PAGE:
Our "Introduction to Parallel Programming using MPI" series is a free, four-part interactive workshop that aims to provide a basic introduction to parallel programming using Message Passing Interface (MPI). This will enable users with basic (serial) programming experience using Fortran or C to scale their applications over many compute cores to take full advantage of RCC resources. We will also discuss parallelization techniques and debugging of parallel codes.
Although our primary goal is to show users how to use RCC resources to develop parallel applications, this knowledge will be useful if you plan to use any super computing facility. Therefore, we encourage anyone who is familiar with programming using Fortran or C to attend the workshop.
This is an interactive, hands-on workshop. Basic Fortran or C programming experience is required. It will be held in a fully-equipped classroom laboratory with furnished computers. Attendees may bring their own notebook computers, but this will not be necessary.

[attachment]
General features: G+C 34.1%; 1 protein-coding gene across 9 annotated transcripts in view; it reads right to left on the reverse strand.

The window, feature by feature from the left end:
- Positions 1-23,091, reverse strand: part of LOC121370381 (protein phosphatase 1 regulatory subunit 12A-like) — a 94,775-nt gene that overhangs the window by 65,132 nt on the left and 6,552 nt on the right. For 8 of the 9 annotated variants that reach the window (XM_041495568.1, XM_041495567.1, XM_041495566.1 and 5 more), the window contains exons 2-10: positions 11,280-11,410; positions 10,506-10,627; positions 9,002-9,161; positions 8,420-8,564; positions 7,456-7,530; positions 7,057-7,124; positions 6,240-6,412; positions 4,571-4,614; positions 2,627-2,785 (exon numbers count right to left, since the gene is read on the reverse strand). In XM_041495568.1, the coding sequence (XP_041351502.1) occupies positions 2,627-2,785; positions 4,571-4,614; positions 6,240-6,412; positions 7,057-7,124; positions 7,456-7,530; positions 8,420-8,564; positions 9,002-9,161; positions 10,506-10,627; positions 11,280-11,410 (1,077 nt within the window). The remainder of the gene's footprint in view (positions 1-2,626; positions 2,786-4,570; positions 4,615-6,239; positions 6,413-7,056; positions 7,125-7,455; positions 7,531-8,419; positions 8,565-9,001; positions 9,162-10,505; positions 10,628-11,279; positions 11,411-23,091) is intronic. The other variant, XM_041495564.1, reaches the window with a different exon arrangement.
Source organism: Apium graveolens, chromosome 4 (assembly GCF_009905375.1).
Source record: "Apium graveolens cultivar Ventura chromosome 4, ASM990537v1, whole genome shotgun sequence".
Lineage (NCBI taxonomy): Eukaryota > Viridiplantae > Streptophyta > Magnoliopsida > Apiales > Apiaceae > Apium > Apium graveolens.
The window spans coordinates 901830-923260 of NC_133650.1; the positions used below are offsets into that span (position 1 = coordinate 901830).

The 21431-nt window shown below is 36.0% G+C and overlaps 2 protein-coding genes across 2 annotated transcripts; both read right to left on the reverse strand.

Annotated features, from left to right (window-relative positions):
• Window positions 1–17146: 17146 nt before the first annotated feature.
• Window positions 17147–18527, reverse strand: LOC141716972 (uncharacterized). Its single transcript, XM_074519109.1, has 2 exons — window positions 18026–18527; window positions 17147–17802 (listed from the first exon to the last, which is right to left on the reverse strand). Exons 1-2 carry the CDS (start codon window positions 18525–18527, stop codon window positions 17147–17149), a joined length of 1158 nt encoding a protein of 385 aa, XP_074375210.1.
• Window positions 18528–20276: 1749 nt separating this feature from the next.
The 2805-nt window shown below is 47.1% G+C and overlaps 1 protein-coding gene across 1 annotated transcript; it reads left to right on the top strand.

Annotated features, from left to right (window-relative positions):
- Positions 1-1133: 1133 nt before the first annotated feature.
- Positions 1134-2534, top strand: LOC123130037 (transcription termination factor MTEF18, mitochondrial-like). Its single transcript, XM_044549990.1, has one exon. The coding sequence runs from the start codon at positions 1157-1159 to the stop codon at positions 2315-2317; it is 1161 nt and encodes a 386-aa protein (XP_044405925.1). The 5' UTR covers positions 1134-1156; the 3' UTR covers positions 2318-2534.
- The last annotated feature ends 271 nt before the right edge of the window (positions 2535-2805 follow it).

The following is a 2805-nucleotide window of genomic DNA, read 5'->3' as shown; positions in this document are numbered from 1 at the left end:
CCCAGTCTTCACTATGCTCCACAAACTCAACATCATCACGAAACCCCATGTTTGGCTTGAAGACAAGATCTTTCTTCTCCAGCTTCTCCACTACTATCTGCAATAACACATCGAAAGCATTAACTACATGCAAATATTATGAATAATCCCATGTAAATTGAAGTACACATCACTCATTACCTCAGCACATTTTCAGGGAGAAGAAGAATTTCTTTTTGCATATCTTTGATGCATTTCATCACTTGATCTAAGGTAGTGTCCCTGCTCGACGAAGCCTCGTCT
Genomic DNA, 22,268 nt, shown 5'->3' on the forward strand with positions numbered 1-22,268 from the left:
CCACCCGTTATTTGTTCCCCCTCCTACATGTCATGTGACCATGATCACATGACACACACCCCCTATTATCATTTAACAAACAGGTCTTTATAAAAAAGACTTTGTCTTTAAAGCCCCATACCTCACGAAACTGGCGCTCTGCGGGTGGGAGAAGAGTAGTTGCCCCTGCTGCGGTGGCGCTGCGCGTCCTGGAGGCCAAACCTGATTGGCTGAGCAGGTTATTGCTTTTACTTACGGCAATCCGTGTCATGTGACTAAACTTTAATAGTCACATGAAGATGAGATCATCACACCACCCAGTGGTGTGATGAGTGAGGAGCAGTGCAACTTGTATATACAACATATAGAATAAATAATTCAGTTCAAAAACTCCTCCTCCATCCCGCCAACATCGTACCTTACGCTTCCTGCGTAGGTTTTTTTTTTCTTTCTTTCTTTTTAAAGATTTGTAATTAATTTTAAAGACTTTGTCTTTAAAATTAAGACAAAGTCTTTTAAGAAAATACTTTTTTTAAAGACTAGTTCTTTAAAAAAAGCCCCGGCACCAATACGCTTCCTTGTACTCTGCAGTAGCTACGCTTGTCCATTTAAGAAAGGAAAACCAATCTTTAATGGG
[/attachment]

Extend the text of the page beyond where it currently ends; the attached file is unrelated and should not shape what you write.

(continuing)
By the end of this workshop, attendees will be able to develop parallelized applications using MPI.
Specific topics covered include:
- Introduction to parallel computing and MPI
- Introduction to basic MPI calls and data types
- Blocking vs non-blocking MPI calls
- Collective communication
- Applications and types of parallelism: how to parallelize your code
- Debugging a parallel code
During this workshop, we will use Piazza.
Piazza enables the workshop participants to discuss problems and post comments on the content. Also, the instructor can answer questions easily outside the workshop meeting times. We will also post workshop slides and code samples in piazza course page. Attendees will receive and email from the Piazza Team firstname.lastname@example.org with the subject line "Prasad Maddumage welcomes you to RCC MPI, Florida State University". Piazza will be a great asset, but sign up is optional for the workshop, and attendees will still have access to workshop slides through RCC website.
This workshop will be led by Prasad Maddumage, an Applications Specialist at RCC. Prasad has over seven years of parallel scientific code development experience mainly using Fortran.